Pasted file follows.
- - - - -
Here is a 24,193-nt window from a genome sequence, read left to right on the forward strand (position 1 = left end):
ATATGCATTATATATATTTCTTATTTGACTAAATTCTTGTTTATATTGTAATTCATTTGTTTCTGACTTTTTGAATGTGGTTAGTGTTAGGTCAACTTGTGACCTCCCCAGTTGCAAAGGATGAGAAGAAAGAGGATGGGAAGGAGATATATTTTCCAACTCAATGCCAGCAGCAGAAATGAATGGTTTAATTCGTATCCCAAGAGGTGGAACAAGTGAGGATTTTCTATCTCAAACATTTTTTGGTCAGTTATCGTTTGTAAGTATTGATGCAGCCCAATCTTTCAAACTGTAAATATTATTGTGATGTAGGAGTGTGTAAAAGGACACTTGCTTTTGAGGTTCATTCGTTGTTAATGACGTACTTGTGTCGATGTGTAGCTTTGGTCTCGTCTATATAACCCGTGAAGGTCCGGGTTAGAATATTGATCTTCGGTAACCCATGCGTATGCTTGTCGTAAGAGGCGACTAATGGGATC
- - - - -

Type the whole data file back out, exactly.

Here is a 24,193-nt window from a genome sequence, read left to right on the forward strand (position 1 = left end):
ATATGCATTATATATATTTCTTATTTGACTAAATTCTTGTTTATATTGTAATTCATTTGTTTCTGACTTTTTGAATGTGGTTAGTGTTAGGTCAACTTGTGACCTCCCCAGTTGCAAAGGATGAGAAGAAAGAGGATGGGAAGGAGATATATTTTCCAACTCAATGCCAGCAGCAGAAATGAATGGTTTAATTCGTATCCCAAGAGGTGGAACAAGTGAGGATTTTCTATCTCAAACATTTTTTGGTCAGTTATCGTTTGTAAGTATTGATGCAGCCCAATCTTTCAAACTGTAAATATTATTGTGATGTAGGAGTGTGTAAAAGGACACTTGCTTTTGAGGTTCATTCGTTGTTAATGACGTACTTGTGTCGATGTGTAGCTTTGGTCTCGTCTATATAACCCGTGAAGGTCCGGGTTAGAATATTGATCTTCGGTAACCCATGCGTATGCTTGTCGTAAGAGGCGACTAATGGGATC